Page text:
The ''Quasi'' War

  • Wars And Conflict
  • 2 mins

By Crusader1307

The ''undeclared'' Conflict between The United States and France began in 1798 and lasted until 1800. The ''War'' was fought mostly on The Seas. - with a ''Young'' American Navy (augmented by Privateers) and The French Navy. The French were severely undermanned at Sea, committing most of it's Ships-of-The Line and 2nd Rate Warships to their continuing War with England (2nd Coalition War).


The cause of the Conflict was related to The American Revolution (1775-1783), of which France was one of the few European Countries to recognize The Colonies as an independent Nation. Conversely, France supplies the materials of War, Troops (limited) and of course, it's Naval resources (as Great Britain was their Enemy). This aid was not free, and Treaties specified such between the young America and France. After John Adams became President of The United States, He decided to end payments to France (which He and an Anti-French American Government agreed). Secondly, with the establishment of The Jay Treaty with England, normalized trade relations were established. This was looked upon as a betrayal by France.


The Conflict pitted a very small and undermanned American Navy against a mighty European Naval Force. Fortunately for The US, France and England were at grips with each other with their own War (The War of The 2nd Coalition). France could not spare many Warships to interdict American Shipping or blockade Ports. To further aid America, a large contingent of American Privateers (moderately armed), served as a bolster for The US Navy (for profit, of course).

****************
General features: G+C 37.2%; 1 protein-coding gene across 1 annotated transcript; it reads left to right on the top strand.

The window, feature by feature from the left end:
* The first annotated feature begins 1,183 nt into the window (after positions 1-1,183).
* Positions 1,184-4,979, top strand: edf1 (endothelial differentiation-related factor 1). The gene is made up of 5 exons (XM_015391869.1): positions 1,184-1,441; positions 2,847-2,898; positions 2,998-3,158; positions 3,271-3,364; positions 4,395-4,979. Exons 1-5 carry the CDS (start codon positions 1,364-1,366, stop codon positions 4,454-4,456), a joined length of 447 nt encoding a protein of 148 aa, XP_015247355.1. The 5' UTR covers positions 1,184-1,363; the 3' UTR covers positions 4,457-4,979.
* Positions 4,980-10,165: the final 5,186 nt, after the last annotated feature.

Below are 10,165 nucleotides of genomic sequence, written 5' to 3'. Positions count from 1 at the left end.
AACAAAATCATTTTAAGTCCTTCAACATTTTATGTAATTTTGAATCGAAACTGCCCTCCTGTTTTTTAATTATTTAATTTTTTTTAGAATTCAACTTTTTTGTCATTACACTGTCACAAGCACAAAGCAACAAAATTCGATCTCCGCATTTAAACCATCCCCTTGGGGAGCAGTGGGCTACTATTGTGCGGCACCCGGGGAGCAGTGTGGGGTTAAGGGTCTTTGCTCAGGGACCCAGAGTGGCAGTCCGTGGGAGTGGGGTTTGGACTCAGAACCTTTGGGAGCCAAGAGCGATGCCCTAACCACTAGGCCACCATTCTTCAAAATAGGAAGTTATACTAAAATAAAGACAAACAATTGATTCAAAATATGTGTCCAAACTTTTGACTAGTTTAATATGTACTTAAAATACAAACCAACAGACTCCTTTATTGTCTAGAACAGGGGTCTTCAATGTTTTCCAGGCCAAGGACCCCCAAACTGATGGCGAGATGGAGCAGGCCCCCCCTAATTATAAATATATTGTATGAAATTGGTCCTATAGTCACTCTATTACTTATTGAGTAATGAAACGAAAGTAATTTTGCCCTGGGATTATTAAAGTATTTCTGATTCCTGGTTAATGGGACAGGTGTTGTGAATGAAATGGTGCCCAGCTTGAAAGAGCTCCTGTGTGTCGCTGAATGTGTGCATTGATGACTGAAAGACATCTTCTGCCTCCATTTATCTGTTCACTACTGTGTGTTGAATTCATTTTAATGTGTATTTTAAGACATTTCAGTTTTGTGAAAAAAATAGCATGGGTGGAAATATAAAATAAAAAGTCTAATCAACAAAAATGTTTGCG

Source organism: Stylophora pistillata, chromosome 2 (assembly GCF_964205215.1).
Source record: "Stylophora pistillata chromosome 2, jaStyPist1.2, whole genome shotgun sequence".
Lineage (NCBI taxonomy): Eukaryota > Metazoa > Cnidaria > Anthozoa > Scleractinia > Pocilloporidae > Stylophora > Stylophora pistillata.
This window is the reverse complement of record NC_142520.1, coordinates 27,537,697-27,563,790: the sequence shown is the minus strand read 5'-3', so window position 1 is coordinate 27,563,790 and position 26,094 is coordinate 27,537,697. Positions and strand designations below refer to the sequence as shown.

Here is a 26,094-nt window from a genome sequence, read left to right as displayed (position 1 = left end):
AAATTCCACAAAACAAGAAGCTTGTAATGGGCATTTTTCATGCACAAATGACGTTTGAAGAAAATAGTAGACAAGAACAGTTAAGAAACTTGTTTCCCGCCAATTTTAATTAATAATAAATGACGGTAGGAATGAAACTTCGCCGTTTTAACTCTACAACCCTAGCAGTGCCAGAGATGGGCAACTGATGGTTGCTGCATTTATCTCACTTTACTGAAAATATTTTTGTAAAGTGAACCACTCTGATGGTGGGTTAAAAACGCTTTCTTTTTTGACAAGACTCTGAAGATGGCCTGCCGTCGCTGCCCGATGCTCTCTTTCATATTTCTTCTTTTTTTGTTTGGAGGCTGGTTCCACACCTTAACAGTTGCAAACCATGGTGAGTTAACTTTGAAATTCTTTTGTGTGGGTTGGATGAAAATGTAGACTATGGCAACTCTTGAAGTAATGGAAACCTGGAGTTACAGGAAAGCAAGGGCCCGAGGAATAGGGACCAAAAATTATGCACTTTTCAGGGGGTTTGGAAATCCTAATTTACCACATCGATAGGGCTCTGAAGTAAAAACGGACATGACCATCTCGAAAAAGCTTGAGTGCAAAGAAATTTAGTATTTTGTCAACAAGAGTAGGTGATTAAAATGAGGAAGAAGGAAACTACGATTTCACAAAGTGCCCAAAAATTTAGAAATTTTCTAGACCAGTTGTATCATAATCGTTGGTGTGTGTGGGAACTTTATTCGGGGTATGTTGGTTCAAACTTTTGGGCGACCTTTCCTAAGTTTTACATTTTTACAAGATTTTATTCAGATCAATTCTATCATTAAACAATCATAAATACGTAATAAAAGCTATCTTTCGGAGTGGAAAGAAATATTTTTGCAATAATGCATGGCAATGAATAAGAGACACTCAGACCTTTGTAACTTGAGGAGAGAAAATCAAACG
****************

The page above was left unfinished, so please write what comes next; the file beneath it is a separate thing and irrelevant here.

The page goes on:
The ''War'' saw somewhat light casualties. For America, roughly 100 Sailors and related Servicemen perished as a result of direct combat action (out of close to 8,000 engaged). Only (1) US Warship was captured by The French (but this Ship was retaken). The exact number of French Naval Personnel engaged are unknown (as The Quasi War is looked upon as part of their Coalition War). US Record list close to 600 Sailors and Marines killed or captured, with 130 Vessels of various Classes sunk or captured.


The ''War'' ended as a result of political intrigue within The American Government. Fearing a coup by Anti-French Senators, wishing to more fully commit to a War, US President Adams entered into a series of diplomatic meetings with The French, settling their past War accounts. This established peace with France and gave no further ''fuel'' to Adams ''War Hawk'' Congress.